Numerous french cities have announced that they will be boycotting the Qatar 2022 World Cup and not hosting fan-zones as they often do.
Some 60% of French citizens, both football supporters and non-supporters, plan to watch the World Cup, as shown by a survey conducted exclusively for RMC by Harris Interactive.
Globally, a total of 93% of football fans intend to follow the tournament, RMC said.
However, while French fans will watch their nation’s team compete to retain its World Cup title in Qatar, they won’t be doing so in public areas of some of France’s major cities.
Last month, Paris joined other French cities in stating they will not hold “fan zones” or show World Cup games in public spaces in protest of environmental and human rights abuses in Qatar, the host country.
The local governments of Marseille, Lille, Bordeaux, Reims, Nancy, Rodez, and the national capital have declared they will not erect massive television screens to broadcast games as in the past.
The installation of fan zones was “no question,” according to Pierre Rabadan, a former French rugby international and the deputy in charge of sport at city hall in Paris. This is despite Qatar owning the city’s football team, Paris Saint-Germain.
Speaking to Doha News, Professor of Sport and Geopolitical Economy at SKEMA Business School Simon Chadwick said France’s move comes as a surprise.
“Developments in France have been much more surprising. The country enjoys close political, economic, and diplomatic relations with Qatar indeed it is one of the largest beneficiaries of inward Qatari investment in the world. Ownership of Paris Saint Germain is an illustration of this,” Chadwick said.
“Given the MENA diasporas one finds in France, many of which are supportive of Qatar and the Gulf region, it is perplexing why French cities are denying people the opportunity to watch games in fan zones,” Chadwick added News, suggesting that there exists other, bigger “motives” underpinning these decisions.
Chadwick went on to speculate that those reasons behind the move may be guided by socio-political motives. “Whatever the reasons, there are inconsistencies and contradictions in the French position on Qatar that one doesn’t observe in Denmark.”
Since winning the bid to host the World Cup back in 2010, Qatar has found itself under the international spotlight, with waves of incessant scrutiny, particularly from the west, over the conditions of migrant workers, prompting many to say that the criticism is unlike other sporting events in modern history.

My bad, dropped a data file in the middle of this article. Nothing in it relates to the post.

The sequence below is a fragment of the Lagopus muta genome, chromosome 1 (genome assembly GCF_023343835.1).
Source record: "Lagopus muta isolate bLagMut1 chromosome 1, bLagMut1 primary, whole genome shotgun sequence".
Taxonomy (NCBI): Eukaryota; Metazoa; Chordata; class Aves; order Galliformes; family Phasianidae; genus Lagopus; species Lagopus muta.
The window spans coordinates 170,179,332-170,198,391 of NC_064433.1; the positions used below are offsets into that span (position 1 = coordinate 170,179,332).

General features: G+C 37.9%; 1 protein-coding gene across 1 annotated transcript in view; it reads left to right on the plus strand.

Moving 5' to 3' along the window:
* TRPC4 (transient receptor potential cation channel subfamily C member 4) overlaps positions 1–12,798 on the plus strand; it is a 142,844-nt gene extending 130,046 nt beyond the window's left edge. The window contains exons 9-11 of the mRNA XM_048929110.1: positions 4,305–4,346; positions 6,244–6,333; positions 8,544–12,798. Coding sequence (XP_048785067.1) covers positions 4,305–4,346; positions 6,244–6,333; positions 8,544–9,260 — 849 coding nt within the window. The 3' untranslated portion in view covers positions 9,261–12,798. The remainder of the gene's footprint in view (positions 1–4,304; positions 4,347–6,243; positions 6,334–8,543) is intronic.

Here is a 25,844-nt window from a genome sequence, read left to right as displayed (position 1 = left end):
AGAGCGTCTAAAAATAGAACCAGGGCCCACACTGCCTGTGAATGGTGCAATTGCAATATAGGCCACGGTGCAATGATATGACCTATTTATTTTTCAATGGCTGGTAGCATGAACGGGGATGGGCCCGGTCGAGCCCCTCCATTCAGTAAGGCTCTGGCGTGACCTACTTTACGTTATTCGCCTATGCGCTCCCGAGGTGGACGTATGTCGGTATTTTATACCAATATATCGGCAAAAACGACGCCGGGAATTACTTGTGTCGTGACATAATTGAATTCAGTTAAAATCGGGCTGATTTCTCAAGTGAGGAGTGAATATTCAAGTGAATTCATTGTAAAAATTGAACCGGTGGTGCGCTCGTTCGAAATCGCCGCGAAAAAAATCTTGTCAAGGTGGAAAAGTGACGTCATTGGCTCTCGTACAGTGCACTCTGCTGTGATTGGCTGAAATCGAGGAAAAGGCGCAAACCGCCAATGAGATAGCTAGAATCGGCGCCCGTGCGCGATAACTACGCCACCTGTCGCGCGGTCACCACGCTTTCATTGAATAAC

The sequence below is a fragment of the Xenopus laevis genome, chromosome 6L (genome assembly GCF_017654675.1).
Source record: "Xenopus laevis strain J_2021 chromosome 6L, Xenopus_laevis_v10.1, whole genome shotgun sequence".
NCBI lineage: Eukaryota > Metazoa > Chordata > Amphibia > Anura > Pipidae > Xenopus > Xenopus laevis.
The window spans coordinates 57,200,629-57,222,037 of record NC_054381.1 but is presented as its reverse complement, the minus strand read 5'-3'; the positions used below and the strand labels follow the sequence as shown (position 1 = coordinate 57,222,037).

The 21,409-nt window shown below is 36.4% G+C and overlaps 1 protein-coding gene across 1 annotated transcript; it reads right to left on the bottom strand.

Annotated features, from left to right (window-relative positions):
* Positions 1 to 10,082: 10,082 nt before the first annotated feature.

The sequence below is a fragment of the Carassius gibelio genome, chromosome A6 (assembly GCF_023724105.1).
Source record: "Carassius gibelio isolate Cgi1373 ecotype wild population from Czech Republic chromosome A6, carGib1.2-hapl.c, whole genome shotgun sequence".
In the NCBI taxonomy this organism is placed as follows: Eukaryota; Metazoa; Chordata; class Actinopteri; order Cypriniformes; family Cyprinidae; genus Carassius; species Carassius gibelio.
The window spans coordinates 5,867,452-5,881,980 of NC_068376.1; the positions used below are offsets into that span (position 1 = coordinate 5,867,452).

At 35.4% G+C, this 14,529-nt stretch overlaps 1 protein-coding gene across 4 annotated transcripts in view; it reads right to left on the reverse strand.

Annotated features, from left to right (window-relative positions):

In May, Qatar’s Amir Sheikh Tamim bin Hamad Al Thani took aim at the unfair criticism of the Gulf state by the west over its hosting of the 2022 World Cup.
This came during his speech at the World Economic Forum (WEF) in Davos, in which the amir tapped into attacks launched against the Gulf state for being the first in the Middle East to host the major sporting event.
“For decades now, the Middle East has suffered, from discrimination. And I have found that such discrimination is largely based on people not knowing us, and in some cases, refusing to get to know us,” said Sheikh Tamim.
Qatar, however, has since introduced historic reforms over the past years in an effort to ensure the rights of workers are respected and upheld.
Some of the reforms included the dismantling of the controversial Kafala system that stopped workers from freely changing jobs. Another is the region’s first ever non-discriminatory minimum wage law, introduced last year.
Perceptions of the French team
The survey also showed that 66% of French citizens have a favourable opinion of the France team. an overall improvement over the World Cup held in Russia in 2018 (57%).
The fact that the Blues are currently world champions and the presence of certain French-favorite players, such as Kylian Mbappé or Antoine Griezmann, are likely related to this change in public perception of the team.
Despite recent FFF turmoil, Mbappé’s struggles at PSG, or the Pogba scandal, the overall reputation of the France squad is unharmed.
Among the 66% of French people who have positive impressions of the Blues, 13% go even farther and say they have “a very good opinion” of them.